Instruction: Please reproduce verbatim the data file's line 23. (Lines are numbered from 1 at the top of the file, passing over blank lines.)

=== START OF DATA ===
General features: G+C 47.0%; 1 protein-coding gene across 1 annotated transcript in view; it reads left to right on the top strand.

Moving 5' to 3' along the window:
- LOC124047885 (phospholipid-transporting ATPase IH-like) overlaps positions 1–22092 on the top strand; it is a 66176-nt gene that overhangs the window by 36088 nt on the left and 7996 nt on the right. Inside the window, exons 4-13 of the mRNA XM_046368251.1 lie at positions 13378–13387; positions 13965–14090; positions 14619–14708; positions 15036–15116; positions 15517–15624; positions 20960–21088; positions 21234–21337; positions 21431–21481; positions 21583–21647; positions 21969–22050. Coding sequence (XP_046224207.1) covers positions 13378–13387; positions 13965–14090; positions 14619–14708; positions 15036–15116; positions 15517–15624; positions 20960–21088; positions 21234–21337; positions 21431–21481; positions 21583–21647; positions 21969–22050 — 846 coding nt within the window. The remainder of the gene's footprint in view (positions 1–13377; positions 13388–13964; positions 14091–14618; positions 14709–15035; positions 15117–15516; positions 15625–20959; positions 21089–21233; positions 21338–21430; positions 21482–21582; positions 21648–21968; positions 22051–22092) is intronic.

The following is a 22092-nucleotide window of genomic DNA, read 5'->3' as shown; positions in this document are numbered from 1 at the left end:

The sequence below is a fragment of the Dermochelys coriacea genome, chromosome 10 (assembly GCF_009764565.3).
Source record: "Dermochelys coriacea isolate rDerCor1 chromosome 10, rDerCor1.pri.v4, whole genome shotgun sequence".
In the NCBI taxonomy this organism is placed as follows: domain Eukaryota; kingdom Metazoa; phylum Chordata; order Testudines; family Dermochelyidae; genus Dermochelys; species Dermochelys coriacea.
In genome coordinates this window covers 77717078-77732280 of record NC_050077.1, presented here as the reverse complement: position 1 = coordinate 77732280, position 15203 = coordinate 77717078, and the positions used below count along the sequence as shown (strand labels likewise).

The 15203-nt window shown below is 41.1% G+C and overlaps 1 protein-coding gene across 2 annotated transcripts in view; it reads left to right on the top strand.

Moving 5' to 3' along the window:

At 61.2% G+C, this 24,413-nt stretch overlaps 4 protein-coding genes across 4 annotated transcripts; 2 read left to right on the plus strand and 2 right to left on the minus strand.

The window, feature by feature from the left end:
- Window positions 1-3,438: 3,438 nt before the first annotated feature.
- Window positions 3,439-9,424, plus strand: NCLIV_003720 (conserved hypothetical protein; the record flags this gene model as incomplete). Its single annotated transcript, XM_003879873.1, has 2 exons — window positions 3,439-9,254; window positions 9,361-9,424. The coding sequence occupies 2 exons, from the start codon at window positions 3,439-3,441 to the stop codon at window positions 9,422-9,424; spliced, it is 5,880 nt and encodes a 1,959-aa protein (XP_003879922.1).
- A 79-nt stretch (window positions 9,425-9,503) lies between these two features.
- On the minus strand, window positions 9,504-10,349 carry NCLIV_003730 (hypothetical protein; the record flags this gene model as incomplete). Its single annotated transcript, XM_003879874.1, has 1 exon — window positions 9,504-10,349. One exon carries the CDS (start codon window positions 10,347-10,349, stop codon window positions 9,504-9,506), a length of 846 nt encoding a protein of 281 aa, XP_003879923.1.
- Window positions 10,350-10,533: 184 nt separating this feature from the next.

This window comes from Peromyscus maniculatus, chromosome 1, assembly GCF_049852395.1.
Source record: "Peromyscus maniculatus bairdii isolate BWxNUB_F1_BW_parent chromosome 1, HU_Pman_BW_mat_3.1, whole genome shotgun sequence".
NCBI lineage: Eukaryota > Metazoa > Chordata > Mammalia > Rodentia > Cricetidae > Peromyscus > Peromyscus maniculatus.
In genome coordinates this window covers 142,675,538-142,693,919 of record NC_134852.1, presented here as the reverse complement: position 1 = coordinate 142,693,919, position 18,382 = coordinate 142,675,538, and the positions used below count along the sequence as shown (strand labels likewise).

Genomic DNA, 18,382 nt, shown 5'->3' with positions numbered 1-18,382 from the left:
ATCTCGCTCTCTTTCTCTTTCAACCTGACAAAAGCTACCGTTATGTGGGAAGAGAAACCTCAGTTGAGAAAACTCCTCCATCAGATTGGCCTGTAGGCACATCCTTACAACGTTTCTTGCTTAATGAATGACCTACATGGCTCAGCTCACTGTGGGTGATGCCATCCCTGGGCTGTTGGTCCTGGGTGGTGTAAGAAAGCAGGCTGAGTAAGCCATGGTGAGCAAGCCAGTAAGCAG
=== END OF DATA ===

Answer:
ATCTCGCTCTCTTTCTCTTTCAACCTGACAAAAGCTACCGTTATGTGGGAAGAGAAACCTCAGTTGAGAAAACTCCTCCATCAGATTGGCCTGTAGGCACATCCTTACAACGTTTCTTGCTTAATGAATGACCTACATGGCTCAGCTCACTGTGGGTGATGCCATCCCTGGGCTGTTGGTCCTGGGTGGTGTAAGAAAGCAGGCTGAGTAAGCCATGGTGAGCAAGCCAGTAAGCAG